Appalachian Trail Hall of Fame announces 2015 class of inductees

Photo:The 2014 Appalachian Trail Hall of Fame honorees and representatives were, from left, Ronald Tipton, representing Clarence Stein; Larry and Doris Jelley, representing A. Rufus Morgan; Pamela Underhill; and Donald Owen, representing Charles Rinaldi.

A quartet of Appalachian Trail leaders have been announced as the fifth class of Appalachian Trail Hall of Fame honorees to be inducted Friday, June 5, at the annual banquet at Allenberry Resort in Boiling Springs PA.

All deceased, they were Nestell K. “Ned” Anderson, of Sherman, Conn.; Margaret C. Drummond, of Atlanta, Ga.; Stanley A. Murray, of Kingsport, Tenn.; and Raymond H. Torrey of New York, N.Y.

Anderson was a dairy farmer living in Sherman, Conn. who spearheaded the building of Connecticut’s leg of the AT along the state’s northwest corner.

An avid outdoorsman, he took an immediate interest in the trail after meeting trail pioneers Judge Arthur Perkins and Myron Avery in 1929. By 1930 Avery and Perkins had given Anderson the responsibility for creating the 70-mile route of the AT in the state. He personally mapped and built much of it in Connecticut, and for a time was its sole maintainer.

After a time, he organized a Boy Scout troop in Sherman to help maintain the trail and later the Housatonic Trail Club in 1932. He was appointed to the Appalachian Trail Conference Board of Managers in 1935, retiring in 1948 because of health issues. He died in 1967 at the age of 79.

Drummond is remembered by many for her contributions to the A.T., both in the state of Georgia and nationally. In addition to her official responsibilities, many A.T. leaders credit Margaret with significant mentoring and encouragement. During her leadership on the Georgia Appalachian Trail Club’s Board from 1968 to 1983, GATC significantly expanded its management capabilities.

She also served on the ATC Board for 26 years, including six years as Vice Chair for the Southern Region and six years as Chair of the Board. It was an exciting time when ATC’s responsibilities were increasing. Margaret helped keep the volunteer aspect of Trail management at the forefront, while also emphasizing the importance of ATC as the Trail’s unifying umbrella organization.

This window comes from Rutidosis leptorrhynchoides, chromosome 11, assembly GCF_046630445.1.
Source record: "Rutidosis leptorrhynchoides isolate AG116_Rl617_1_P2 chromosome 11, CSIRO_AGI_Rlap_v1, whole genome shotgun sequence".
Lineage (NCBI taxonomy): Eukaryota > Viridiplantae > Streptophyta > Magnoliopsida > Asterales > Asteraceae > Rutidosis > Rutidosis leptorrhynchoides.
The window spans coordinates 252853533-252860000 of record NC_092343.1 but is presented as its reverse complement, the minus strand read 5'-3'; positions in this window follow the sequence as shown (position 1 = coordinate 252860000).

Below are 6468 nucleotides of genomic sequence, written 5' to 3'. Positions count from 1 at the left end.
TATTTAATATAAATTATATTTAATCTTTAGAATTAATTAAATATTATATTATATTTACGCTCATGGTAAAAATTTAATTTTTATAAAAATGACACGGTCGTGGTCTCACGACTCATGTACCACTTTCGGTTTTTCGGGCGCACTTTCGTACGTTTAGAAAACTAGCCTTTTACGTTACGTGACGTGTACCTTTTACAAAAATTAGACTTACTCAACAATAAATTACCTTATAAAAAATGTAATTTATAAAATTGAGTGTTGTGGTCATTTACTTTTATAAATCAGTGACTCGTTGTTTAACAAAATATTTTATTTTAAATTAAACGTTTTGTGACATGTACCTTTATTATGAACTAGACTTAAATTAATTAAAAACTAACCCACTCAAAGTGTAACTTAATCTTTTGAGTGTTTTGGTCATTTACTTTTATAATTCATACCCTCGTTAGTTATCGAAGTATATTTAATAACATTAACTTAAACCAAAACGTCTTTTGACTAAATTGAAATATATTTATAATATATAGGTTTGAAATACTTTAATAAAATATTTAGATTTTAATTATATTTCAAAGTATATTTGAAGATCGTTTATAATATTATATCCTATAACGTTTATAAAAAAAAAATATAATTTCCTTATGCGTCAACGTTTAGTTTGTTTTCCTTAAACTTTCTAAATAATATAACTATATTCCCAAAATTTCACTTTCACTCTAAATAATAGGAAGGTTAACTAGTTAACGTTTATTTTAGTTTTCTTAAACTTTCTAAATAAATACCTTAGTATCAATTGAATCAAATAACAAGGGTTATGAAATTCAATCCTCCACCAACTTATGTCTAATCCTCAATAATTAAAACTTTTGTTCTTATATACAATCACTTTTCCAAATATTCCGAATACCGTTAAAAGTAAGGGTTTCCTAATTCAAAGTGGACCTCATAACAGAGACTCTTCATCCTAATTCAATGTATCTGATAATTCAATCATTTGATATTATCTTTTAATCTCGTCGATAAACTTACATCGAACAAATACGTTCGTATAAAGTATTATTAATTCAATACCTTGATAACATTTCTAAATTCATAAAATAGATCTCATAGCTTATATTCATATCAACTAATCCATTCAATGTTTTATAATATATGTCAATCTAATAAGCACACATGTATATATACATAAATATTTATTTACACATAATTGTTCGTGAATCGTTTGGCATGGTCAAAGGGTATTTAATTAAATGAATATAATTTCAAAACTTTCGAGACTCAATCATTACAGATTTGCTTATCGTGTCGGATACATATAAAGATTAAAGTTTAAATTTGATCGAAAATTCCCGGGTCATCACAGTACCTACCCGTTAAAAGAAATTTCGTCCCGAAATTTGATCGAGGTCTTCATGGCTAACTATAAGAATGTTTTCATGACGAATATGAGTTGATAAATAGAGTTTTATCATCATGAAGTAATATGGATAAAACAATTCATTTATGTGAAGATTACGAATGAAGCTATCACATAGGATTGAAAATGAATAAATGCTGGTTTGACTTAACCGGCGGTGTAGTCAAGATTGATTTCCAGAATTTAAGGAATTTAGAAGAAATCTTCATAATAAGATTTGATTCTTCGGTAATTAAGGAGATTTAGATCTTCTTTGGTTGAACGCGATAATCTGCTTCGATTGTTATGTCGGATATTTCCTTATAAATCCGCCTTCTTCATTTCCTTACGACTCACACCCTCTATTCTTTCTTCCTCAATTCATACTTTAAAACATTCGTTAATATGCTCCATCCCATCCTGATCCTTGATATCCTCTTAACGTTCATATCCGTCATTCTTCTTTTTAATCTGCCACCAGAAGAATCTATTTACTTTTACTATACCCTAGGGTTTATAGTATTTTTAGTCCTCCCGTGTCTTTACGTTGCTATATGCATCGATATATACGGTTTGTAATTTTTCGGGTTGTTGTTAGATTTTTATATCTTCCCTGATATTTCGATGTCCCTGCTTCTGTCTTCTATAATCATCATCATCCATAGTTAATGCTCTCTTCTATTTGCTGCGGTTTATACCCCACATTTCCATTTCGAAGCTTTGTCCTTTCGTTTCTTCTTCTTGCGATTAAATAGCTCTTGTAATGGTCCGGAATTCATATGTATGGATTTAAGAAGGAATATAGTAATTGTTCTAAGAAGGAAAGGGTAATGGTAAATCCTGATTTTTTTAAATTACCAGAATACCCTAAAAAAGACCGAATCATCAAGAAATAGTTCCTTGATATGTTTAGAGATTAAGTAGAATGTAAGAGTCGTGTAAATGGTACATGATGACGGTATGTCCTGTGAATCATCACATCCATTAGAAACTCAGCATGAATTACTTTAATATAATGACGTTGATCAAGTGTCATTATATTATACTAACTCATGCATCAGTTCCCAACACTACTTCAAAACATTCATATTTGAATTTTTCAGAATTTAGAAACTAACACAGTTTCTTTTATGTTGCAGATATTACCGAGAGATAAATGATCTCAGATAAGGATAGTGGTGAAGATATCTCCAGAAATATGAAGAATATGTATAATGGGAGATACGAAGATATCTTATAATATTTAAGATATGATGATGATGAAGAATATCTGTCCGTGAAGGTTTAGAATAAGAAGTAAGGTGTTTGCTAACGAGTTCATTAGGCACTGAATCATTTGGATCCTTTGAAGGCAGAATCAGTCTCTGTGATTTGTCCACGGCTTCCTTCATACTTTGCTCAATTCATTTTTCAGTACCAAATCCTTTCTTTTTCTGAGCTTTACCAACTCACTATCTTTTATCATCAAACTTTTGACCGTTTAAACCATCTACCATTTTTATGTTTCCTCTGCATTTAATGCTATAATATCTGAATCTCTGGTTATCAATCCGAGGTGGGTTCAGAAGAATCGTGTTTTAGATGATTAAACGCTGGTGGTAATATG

She was also volunteer editor of ATC’s North Carolina/Georgia guidebook for 20 years. In addition to her A.T. work and her “day job” as chair of the microbiology department at Emory University, she was instrumental in founding the Benton MacKaye Trail Association. She passed away in April, 2015 at age 92.

While serving as Board Chairman of the ATC for 14 years, Murray played a major role in getting the National Trails System Act passed in 1968 to establish the Appalachian and Pacific Crest National Scenic Trails and authorize a national system of trails to provide additional outdoor recreation opportunities and to promote the preservation of access to the outdoor areas and historic resources of the nation.

He was president of the Southern Appalachian Highlands Conservancy for 11 years, and was later named its first executive director. The SAHC acquired thousands of acres of the majestic mountains along the border of North Carolina and Tennessee through which the AT passes. He also led the Tennessee Eastman Hiking Club’s 74-mile relocation of the AT from its original route on roads and valleys to the present spectacular route through the Highlands of Roan.

Murray was one of the first advocates of the greenway concept, which led to the present trail corridor through which the AT passes. He led ATC’s move to a permanent headquarters facility in Harpers Ferry and hiring a full-time executive director and other important staff positions. He passed away in 1990 at age 67.

After Benton MacKaye wrote his famous article proposing an Appalachian Trail, it was Torrey who launched the effort that led to the 2,000-mile trail.

Born in Massachusetts in 1888, Torrey was a newspaper journalist all his adult life, most famously with the New York Post. He was an outdoorsman, and became known for his popular column, “The Long Brown Path.”

It was Torrey who, in 1922, first called to public attention MacKaye’s then-obscure article in the AIA Journal the year before. It came to the attention of William Welch, General Manager of the Palisades Interstate Park. Welch urged Torrey to use the column to help create and organize the hiking clubs in New York to help build paths in the park.

With typical enthusiasm, Torrey far exceeded Welch’s request, personally organizing volunteers, scouting proposed trails, and heading the crews that built the trails. His first effort, the Ramapo-Dunderberg Trail, became, in 1923, the very first section of the Appalachian Trail.

Torrey helped organize the New York-New Jersey Trail Conference, the principal organization to begin work on the AT in New York and New Jersey. Torrey was one of the key organizers behind the Appalachian Trail Conference, and was on the first Board of Managers, where he served on the Executive Committee and later as treasurer.

He continued to promote the AT right up until his death from a heart attack in 1938.

Four classes have previously been elected to the AT Hall of Fame. The Charter Class, elected in 2011, was comprised of Myron Avery, Gene Espy, Ed Garvey, Benton MacKaye, Arthur Perkins and Earl Shaffer. Members of the 2012 class were Emma “Grandma” Gatewood, David A Richie, J. Frank Schairer, Dr. Jean Stephenson and Major William Adams Welch. The 2013 Class was Ruth Blackburn, David Field, David Sherman, David Startzell and Everett (Eddie) Stone. The 2014 Class was A. Rufus Morgan, Charles R. Rinaldi, Clarence S. Stein and Pamela Underhill.

Hall of Fame inductees are honored in the Appalachian Trail Museum, which is located at the midway point of the 2,184-mile-long AT, across from the Pine Grove General Store, in Pine Grove Furnace State Park, Gardners PA.

Author: Harlem Valley News